Cities are both a predominant source of greenhouse gas (GHG) emissions and one of the most vulnerable places to the consequences of climate change. More than half the global population lives in these large, concentrated settlements. 1 A variety of activities in cities-including mass-transportation, production, and consumption-produce a large amount of GHGs. Built environments, such as residential and commercial buildings and roads, are the major sources of GHG emissions. Urban areas, which account for just 2 percent of the Earth’s surface, are estimated to emit 71 percent of global energy-related GHG emissions. 2
At the same time, cities are vulnerable to the impact of climate change, including damage to their infrastructure from heat waves, energy usage, water shortages, and health threats. 3 For example, the Organisation for Economic Co-operation and Development (OECD) reports that cities in coastal or riparian locations are those most likely to be vulnerable to extreme weather events. About 40 million people who live in 136 port cities around the world are at risk from a 1-in-100-year coastal fl ood event. The total value of assets exposed in an extreme climatic event is estimated to be US$3 trillion. 4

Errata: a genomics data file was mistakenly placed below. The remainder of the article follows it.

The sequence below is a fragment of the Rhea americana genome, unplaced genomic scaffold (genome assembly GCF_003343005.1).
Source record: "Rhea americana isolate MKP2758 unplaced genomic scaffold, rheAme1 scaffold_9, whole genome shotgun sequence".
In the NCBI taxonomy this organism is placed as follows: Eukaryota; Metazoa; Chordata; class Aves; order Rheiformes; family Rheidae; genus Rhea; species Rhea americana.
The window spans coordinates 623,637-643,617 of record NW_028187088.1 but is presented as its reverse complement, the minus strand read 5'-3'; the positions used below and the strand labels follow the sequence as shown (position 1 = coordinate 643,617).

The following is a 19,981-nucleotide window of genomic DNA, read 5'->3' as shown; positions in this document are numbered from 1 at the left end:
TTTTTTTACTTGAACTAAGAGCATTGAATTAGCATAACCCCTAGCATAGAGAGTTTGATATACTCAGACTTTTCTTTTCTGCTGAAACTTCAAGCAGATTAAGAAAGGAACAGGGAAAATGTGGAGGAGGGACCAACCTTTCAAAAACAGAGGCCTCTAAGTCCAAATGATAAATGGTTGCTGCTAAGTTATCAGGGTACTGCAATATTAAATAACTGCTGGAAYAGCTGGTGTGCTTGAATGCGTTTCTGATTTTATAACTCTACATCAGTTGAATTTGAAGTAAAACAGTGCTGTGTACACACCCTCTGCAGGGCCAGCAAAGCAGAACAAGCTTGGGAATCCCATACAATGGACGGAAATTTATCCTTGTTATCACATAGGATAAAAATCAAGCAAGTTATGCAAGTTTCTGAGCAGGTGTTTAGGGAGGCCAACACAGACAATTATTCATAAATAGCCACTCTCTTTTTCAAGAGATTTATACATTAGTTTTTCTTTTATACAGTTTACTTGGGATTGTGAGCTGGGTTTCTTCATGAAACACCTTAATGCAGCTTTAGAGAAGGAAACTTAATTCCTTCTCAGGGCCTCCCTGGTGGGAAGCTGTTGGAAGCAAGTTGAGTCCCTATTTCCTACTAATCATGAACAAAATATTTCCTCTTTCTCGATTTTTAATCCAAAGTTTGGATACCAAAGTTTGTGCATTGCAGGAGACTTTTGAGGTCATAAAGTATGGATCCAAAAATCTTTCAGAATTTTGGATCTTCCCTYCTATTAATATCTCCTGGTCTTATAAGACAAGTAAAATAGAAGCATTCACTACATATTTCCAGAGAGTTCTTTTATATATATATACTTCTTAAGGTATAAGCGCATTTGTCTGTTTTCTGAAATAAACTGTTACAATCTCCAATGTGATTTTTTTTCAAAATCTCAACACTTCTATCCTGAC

In response to climate change, city governments are able to infl uence, and even directly control, activities that produce GHGs. Urban planning, energy effi ciency measures by public utilities, and building codes are the primary measures that municipal governments can use to cope with climate change. For many cities, climate change is becoming a signifi cant local policy issue. However, only a small fraction of cities seek to cooperate globally on climate change mitigation and adaptation measures. Thus, the depth and breadth of internationally cooperative climate change policy vary greatly between individual cities.